Another woman lives with high risk behavior and spends time around high-risk people. She will become used to, even expect, certain types of violence. hen it happens it will be direct and close range from someone stronger, faster and more vicious and it will happen while she is trying to manage the potential conflict in a social mode. Maybe apologizing or placating or even tentatively attempting to set boundaries.

There are outliers: Home invasions which can suck no matter the victim profile and may or may not have been researched by the criminal (most will be). A mugging may be anything from displaying a weapon for money to a brutal, quick pack attack...or even a not particularly brutal pack attack. The victim profile for those ranges, but hits close to a basic risk/reward equation. A bonding-style group monkey dance can hit almost anyone...

When we, as instructors, pretend that our experience extends everywhere, we're probably snowing ourselves even more than the students. An officer who has responded to calls a hundred times with armor and weapons and back-up on the way may not be able to really understand, much less prescribe answers for, the college girl locked in her dorm room with a guy who may not be as compatible as she first hoped.

Even those of us with experience got a specific type of experience. There is not a lot of experience with the most dangerous stuff because it is damnably difficult to survive enough to figure out what works.

Tuesday, March 15, 2011


I actually have a lot to write about, things I want to hash out-- storyboarding a video (YMAA wants to film two in September and there is a third I'd like to do) designing a two day cop class intended to integrate with two other exceptional instructors, stuff like that. But a thought just hit hard.

I'm in Central Oregon, visiting family. People I genuinely like. I had a heaven thought.

I don't believe in or really care for the concept of heaven. I'll go so far as to say that, in the christian sense, belief in heaven is the original sin, not disobedience, but that's for another time. Heaven just makes for a convenient shorthand in our culture.

What could you do forever and not come to hate it? Mark Twain pointed out that even the most beautiful voice in the world can only hold an audience's attention for two hours.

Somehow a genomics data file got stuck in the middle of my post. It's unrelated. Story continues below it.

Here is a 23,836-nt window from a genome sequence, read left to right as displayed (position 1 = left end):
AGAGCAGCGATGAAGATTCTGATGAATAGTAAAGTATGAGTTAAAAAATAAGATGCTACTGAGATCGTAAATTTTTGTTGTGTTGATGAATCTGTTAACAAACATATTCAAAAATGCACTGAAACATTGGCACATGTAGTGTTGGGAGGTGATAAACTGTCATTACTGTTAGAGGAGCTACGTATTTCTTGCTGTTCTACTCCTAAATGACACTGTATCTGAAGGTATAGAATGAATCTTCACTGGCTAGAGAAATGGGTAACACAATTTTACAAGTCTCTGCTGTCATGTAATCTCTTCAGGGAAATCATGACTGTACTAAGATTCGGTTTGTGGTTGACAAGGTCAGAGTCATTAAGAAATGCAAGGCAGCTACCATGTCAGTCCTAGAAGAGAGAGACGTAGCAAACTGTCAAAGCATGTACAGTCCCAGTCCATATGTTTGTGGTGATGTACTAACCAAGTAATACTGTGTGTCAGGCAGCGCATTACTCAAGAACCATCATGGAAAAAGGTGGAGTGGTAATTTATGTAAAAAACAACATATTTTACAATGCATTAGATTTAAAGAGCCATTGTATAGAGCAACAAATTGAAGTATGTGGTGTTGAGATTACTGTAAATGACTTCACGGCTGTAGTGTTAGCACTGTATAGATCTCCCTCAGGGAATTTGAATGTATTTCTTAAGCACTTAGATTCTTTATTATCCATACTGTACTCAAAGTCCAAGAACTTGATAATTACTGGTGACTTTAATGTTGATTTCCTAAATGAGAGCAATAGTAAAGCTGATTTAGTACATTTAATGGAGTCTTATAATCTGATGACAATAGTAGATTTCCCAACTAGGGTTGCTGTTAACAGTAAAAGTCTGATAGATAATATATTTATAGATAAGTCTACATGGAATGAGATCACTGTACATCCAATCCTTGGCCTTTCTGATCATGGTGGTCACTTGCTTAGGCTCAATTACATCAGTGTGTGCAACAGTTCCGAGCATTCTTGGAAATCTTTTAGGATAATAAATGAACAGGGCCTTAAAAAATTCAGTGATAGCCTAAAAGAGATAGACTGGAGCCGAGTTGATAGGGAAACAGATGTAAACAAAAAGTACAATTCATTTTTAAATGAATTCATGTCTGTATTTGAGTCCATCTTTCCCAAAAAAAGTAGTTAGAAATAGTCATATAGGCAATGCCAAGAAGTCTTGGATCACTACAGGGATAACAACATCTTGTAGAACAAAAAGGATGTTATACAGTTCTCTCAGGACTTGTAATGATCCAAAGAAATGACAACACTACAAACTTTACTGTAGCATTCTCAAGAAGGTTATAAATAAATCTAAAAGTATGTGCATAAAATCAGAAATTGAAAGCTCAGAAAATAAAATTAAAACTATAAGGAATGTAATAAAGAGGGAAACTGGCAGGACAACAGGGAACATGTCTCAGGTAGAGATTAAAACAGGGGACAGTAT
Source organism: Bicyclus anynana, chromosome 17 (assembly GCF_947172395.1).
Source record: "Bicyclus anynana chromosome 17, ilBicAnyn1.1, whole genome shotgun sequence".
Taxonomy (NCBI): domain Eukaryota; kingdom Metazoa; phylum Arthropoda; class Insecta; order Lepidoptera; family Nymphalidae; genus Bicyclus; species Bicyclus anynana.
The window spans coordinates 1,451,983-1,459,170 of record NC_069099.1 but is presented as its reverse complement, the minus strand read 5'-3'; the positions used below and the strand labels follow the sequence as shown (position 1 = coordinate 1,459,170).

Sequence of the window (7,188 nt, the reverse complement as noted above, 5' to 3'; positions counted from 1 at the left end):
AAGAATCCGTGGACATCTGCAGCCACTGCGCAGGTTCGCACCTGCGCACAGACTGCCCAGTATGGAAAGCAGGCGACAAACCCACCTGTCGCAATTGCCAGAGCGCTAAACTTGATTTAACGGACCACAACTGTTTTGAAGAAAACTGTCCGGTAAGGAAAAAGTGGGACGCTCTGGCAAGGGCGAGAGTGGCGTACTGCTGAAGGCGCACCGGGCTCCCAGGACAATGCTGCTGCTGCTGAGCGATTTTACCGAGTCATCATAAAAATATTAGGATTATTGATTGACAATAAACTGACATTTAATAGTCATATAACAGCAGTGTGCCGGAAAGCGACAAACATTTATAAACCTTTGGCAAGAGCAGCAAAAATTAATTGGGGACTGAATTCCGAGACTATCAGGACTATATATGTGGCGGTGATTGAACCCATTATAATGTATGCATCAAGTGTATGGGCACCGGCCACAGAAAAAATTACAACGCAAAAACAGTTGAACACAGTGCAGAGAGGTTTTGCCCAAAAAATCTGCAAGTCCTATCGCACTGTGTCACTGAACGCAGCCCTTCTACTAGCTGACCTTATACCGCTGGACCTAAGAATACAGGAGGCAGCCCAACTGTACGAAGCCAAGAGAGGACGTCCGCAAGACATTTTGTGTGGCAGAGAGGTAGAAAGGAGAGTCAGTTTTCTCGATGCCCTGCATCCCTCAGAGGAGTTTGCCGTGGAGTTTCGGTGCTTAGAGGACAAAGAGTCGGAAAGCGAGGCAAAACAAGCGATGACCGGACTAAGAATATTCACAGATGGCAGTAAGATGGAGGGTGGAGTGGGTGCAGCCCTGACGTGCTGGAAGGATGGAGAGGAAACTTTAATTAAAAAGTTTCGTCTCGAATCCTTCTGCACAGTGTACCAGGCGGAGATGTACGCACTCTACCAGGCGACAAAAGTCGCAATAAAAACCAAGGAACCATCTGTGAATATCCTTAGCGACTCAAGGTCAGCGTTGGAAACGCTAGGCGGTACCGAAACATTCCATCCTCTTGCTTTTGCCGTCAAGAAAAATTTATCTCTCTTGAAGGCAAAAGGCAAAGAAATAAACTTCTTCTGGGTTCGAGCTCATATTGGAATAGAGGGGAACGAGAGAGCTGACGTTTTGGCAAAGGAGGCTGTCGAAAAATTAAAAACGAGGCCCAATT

Sipping coffee with my mom would be on the list. Smart and fun and interesting and tough, she is a cool person. And other things, too. Holding hands with K. I half expect to die that way, if I die peacefully. A memory of a breakfast in Baghdad, a moment of perfect serenity that could easily transition to eternity. A dinner in Boston with good friends. Sitting near a rushing river, looking at the stars with my daughter. There are a few brawls that I remember the sadness when they ended because the perfection had been so intense. A hookah bar in Boston with good friends, watching a Haifa video. Sitting around a campfire with Toby. Telling and hearing stories at the August Babies bonfire with old comrades and brothers.

There are many things I enjoy and love, but only a few that in the moment feel timeless. Talking to my mom this morning was one of those.

Friday, March 11, 2011

Small Town Boy

Everyone is a miracle. Out of the billion or more genetic combinations that you could have been, only one could be you. Each experience, whether an accident or a decision, changed you in some tiny way. Change one factor, one time you got lucky when you didn't deserve it or the light hit something just wrong or just right and... no more you. Someone very like you, maybe.

At the SF seminar I got this sudden wave of...something. I don't know if nostalgia has a separate feel for you. It does for me. Missing something or just reminiscing has an entirely different feel to the thing I equate with nostalgia. This feeling in San Francisco was not quite nostalgia. It seemed like every few minutes I was bringing up a connection to what we were doing that few people could connect with:

"When you skin a deer, right, and you see where the white tendon goes kind of filmy before it blends into muscle..." to describe a way to find pressure points.

"Humans are direct register animals, like cats..." a tracking reference to show how to disguise a certain type of irimi.

"It's like free-solo climbing, you bet your very existence on being able to bring mind and body together..." but with an extra, social component and social resistances in combat.